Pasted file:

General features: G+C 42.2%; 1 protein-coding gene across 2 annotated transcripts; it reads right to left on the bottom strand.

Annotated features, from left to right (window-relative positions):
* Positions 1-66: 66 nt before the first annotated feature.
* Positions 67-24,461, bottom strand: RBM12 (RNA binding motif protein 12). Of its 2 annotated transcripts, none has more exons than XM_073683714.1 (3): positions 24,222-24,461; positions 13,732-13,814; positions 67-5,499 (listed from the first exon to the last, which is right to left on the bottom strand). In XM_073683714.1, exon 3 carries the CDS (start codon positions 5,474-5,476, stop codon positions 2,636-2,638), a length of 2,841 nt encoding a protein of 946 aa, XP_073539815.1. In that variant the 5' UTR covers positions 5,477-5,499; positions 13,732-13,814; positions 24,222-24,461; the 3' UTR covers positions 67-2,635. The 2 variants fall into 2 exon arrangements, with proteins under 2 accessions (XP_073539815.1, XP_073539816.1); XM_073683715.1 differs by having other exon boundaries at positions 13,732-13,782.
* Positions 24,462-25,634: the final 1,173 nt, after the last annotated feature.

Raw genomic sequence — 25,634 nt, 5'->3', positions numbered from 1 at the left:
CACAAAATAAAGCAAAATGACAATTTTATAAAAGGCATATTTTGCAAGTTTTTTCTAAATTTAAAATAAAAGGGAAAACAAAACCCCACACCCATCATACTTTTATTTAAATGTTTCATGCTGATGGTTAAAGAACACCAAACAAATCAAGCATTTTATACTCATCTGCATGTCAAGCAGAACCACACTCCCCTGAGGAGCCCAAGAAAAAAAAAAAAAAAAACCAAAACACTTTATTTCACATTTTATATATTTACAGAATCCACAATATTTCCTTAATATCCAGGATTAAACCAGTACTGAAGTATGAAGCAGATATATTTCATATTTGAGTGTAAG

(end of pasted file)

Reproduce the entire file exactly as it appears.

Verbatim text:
General features: G+C 42.2%; 1 protein-coding gene across 2 annotated transcripts; it reads right to left on the bottom strand.

Annotated features, from left to right (window-relative positions):
* Positions 1-66: 66 nt before the first annotated feature.
* Positions 67-24,461, bottom strand: RBM12 (RNA binding motif protein 12). Of its 2 annotated transcripts, none has more exons than XM_073683714.1 (3): positions 24,222-24,461; positions 13,732-13,814; positions 67-5,499 (listed from the first exon to the last, which is right to left on the bottom strand). In XM_073683714.1, exon 3 carries the CDS (start codon positions 5,474-5,476, stop codon positions 2,636-2,638), a length of 2,841 nt encoding a protein of 946 aa, XP_073539815.1. In that variant the 5' UTR covers positions 5,477-5,499; positions 13,732-13,814; positions 24,222-24,461; the 3' UTR covers positions 67-2,635. The 2 variants fall into 2 exon arrangements, with proteins under 2 accessions (XP_073539815.1, XP_073539816.1); XM_073683715.1 differs by having other exon boundaries at positions 13,732-13,782.
* Positions 24,462-25,634: the final 1,173 nt, after the last annotated feature.

Raw genomic sequence — 25,634 nt, 5'->3', positions numbered from 1 at the left:
CACAAAATAAAGCAAAATGACAATTTTATAAAAGGCATATTTTGCAAGTTTTTTCTAAATTTAAAATAAAAGGGAAAACAAAACCCCACACCCATCATACTTTTATTTAAATGTTTCATGCTGATGGTTAAAGAACACCAAACAAATCAAGCATTTTATACTCATCTGCATGTCAAGCAGAACCACACTCCCCTGAGGAGCCCAAGAAAAAAAAAAAAAAAAACCAAAACACTTTATTTCACATTTTATATATTTACAGAATCCACAATATTTCCTTAATATCCAGGATTAAACCAGTACTGAAGTATGAAGCAGATATATTTCATATTTGAGTGTAAG